REdGENERATION: A School's Enterprise Through Art Initiative
From April 2006, the School of Art and Design at the University of Salford entered into a partnership project with Albion High School (and a similar background project with Buile Hill High School). The origins of the concept are embedded within Fine Art practices and the projects utilise artists and their habits of enquiry and observation to foster and stimulate innovation and risk. The pilot project worked with pupils at the school to generate ideas for enterprise and, as part of the process, develop businesses to commercialise those ideas. The resultant group have named themselves ‘REdGENERATION’ and have resolved a model of practice for transfer to subsequent cohorts of learners within the same or similar school communities. The School and project is located within an area of Salford that has been clearly identified as a priority area for regeneration. The neighbourhood is recognised for a high incidence of social need and the Socio-Economic grouping given to the major population is low. There is a recent tradition of using the arts as a decorative tool in the process of physical renewal. More recently, the Fine Arts has been employed as a more experimental device, a means of developing an understanding of the area in readiness for developers and architects. This initiative develops the reach of the arts practitioner and draws their influence into the core of alternative educational projects. The initial enterprise project, 'REdGENERATION', have designed and manufactured a range of locally branded products that reflect the physical, social and economic environment relevant to the young people. Known collectively as FADE products the range includes; coloured false nails, nail varnish and shoelaces. All products utilise smart dyes that respond to sunlight and all products are branded by their colour which corresponds with the colours of the built environment.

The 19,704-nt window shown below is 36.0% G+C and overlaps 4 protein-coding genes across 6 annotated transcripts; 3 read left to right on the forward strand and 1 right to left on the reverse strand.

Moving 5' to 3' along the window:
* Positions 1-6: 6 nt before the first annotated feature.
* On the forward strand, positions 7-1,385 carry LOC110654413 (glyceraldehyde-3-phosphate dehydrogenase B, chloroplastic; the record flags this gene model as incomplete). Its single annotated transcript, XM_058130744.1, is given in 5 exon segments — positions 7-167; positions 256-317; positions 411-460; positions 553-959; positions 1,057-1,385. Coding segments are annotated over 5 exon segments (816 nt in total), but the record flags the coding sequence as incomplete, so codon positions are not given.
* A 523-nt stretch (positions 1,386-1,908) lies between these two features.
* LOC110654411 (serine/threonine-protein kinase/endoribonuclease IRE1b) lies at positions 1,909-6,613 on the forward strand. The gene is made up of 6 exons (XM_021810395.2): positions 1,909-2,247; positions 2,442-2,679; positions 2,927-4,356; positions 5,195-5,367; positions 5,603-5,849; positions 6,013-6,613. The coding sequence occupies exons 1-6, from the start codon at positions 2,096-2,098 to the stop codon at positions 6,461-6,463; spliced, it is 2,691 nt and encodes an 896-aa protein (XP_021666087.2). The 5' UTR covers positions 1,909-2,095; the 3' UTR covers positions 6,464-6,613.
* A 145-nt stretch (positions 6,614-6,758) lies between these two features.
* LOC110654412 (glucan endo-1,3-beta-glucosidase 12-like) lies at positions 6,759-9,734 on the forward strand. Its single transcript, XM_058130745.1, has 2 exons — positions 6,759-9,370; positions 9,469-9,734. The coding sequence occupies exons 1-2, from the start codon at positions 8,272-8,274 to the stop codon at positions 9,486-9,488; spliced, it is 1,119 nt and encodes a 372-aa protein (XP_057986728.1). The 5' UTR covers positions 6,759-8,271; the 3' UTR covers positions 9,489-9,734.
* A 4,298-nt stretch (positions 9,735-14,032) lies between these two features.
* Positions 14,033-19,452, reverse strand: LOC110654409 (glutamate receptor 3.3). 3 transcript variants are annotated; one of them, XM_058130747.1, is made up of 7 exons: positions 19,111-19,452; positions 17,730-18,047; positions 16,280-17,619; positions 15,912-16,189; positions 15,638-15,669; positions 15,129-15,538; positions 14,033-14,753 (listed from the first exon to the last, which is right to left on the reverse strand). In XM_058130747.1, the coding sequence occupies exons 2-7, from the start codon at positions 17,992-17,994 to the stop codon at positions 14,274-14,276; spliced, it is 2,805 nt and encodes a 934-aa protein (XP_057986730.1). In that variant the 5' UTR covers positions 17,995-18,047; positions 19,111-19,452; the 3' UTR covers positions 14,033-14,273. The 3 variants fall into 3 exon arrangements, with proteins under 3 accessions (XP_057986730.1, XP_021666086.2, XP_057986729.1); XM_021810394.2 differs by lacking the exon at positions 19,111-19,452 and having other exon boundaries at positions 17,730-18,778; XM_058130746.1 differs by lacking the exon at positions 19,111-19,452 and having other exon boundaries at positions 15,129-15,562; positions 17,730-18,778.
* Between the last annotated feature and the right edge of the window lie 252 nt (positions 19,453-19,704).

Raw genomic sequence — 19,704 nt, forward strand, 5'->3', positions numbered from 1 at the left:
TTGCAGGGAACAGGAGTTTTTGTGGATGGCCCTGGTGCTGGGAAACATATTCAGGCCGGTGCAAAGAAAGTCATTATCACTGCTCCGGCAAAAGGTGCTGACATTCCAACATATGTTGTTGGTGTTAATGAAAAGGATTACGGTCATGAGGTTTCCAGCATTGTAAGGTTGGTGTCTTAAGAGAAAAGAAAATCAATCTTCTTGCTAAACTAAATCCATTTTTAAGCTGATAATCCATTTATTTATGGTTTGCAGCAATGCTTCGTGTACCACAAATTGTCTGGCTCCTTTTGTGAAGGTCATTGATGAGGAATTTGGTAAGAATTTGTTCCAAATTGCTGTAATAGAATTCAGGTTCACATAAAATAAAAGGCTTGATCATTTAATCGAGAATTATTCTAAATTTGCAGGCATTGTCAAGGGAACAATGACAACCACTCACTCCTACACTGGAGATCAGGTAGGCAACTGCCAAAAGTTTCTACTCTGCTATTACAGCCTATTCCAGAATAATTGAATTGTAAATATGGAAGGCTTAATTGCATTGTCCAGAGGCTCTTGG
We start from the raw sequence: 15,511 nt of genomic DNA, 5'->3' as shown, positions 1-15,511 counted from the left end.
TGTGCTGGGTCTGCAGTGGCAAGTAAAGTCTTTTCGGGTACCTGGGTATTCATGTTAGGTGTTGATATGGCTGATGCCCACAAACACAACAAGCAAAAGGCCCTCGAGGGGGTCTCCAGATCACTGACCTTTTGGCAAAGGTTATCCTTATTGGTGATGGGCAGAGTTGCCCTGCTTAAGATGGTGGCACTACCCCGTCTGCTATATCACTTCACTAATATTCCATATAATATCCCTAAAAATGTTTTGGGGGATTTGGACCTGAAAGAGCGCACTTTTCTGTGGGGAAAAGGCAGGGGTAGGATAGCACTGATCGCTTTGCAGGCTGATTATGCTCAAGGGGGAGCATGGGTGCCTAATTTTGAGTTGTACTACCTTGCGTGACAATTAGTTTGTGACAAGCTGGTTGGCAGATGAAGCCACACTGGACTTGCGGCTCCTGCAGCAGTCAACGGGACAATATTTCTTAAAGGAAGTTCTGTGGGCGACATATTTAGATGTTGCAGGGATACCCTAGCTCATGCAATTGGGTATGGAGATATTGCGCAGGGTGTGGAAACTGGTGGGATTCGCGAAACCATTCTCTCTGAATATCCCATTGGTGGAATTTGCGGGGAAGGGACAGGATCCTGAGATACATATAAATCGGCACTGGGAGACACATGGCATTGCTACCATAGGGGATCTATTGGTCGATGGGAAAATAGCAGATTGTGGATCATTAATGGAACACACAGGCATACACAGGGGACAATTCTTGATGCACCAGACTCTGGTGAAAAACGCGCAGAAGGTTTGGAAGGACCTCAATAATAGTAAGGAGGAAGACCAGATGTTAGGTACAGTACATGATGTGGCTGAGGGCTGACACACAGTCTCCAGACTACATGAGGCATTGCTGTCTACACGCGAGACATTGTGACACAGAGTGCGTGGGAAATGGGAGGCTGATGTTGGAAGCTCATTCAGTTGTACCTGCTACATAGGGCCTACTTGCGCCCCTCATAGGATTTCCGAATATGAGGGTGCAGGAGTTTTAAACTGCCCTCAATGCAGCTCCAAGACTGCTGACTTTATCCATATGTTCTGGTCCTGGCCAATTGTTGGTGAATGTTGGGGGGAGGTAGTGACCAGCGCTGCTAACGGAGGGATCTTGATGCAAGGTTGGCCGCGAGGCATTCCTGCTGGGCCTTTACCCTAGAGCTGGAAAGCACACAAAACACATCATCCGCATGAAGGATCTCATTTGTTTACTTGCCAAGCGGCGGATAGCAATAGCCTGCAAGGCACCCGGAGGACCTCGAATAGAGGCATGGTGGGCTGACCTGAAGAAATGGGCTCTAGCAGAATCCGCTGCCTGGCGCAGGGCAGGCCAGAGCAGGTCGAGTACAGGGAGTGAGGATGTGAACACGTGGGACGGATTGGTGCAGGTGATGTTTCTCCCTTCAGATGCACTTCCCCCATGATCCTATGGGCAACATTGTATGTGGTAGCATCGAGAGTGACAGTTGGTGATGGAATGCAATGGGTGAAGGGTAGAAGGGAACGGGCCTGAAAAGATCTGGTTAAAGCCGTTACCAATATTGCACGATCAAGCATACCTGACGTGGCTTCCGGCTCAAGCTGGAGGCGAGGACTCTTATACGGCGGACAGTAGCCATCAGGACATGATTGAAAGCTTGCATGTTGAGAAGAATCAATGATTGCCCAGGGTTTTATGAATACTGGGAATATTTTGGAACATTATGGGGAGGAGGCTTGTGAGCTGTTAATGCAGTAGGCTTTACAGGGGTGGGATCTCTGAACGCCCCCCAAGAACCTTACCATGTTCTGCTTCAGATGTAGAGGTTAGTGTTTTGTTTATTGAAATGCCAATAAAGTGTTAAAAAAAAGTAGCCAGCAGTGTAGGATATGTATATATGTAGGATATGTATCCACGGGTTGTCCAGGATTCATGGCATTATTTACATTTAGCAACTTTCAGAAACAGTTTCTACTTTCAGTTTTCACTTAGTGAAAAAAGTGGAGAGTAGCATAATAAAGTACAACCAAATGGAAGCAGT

Keywords: Art & Design, School Enterprise, Empowerment, Project Based, Kinaesthetic Learning. Action Learning Sets, Regeneration and Urban Renewal.
Prof. Paul Haywood
Lecturer, Adelphi Research Institute